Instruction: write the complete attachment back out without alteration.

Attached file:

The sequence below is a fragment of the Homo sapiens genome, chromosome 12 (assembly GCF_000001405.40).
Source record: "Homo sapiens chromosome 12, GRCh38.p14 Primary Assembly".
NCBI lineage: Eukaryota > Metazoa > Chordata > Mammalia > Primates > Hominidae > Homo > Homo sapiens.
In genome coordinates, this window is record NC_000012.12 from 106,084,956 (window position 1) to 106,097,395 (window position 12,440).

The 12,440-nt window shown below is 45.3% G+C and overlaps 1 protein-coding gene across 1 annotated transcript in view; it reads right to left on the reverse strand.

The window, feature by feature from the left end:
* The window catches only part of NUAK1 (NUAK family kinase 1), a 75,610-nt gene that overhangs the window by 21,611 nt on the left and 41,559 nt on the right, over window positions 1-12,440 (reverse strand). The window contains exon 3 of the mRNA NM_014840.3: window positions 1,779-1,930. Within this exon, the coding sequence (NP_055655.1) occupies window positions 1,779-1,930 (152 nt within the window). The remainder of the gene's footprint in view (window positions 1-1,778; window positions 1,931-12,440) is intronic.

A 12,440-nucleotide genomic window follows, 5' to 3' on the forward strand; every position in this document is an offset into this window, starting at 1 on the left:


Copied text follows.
The sequence below is a fragment of the Homo sapiens genome, chromosome 12 (assembly GCF_000001405.40).
Source record: "Homo sapiens chromosome 12, GRCh38.p14 Primary Assembly".
NCBI lineage: Eukaryota > Metazoa > Chordata > Mammalia > Primates > Hominidae > Homo > Homo sapiens.
In genome coordinates, this window is record NC_000012.12 from 106,084,956 (window position 1) to 106,097,395 (window position 12,440).

The 12,440-nt window shown below is 45.3% G+C and overlaps 1 protein-coding gene across 1 annotated transcript in view; it reads right to left on the reverse strand.

The window, feature by feature from the left end:
* The window catches only part of NUAK1 (NUAK family kinase 1), a 75,610-nt gene that overhangs the window by 21,611 nt on the left and 41,559 nt on the right, over window positions 1-12,440 (reverse strand). The window contains exon 3 of the mRNA NM_014840.3: window positions 1,779-1,930. Within this exon, the coding sequence (NP_055655.1) occupies window positions 1,779-1,930 (152 nt within the window). The remainder of the gene's footprint in view (window positions 1-1,778; window positions 1,931-12,440) is intronic.

A 12,440-nucleotide genomic window follows, 5' to 3' on the forward strand; every position in this document is an offset into this window, starting at 1 on the left: